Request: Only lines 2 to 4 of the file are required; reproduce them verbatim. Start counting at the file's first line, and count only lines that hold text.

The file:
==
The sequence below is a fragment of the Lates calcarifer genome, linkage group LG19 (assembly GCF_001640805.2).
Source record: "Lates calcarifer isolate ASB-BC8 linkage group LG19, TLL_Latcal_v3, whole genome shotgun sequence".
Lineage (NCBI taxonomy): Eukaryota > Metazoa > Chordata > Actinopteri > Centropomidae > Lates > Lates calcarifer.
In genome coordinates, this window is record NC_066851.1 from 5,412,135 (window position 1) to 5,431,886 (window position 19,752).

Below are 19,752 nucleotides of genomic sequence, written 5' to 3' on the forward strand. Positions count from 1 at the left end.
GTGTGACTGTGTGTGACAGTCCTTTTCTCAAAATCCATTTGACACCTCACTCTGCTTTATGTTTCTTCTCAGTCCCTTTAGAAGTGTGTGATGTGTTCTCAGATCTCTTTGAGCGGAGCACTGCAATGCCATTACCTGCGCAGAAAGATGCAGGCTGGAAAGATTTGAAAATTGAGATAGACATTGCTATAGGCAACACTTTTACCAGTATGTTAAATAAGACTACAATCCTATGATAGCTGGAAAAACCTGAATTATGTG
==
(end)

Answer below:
Source record: "Lates calcarifer isolate ASB-BC8 linkage group LG19, TLL_Latcal_v3, whole genome shotgun sequence".
Lineage (NCBI taxonomy): Eukaryota > Metazoa > Chordata > Actinopteri > Centropomidae > Lates > Lates calcarifer.
In genome coordinates, this window is record NC_066851.1 from 5,412,135 (window position 1) to 5,431,886 (window position 19,752).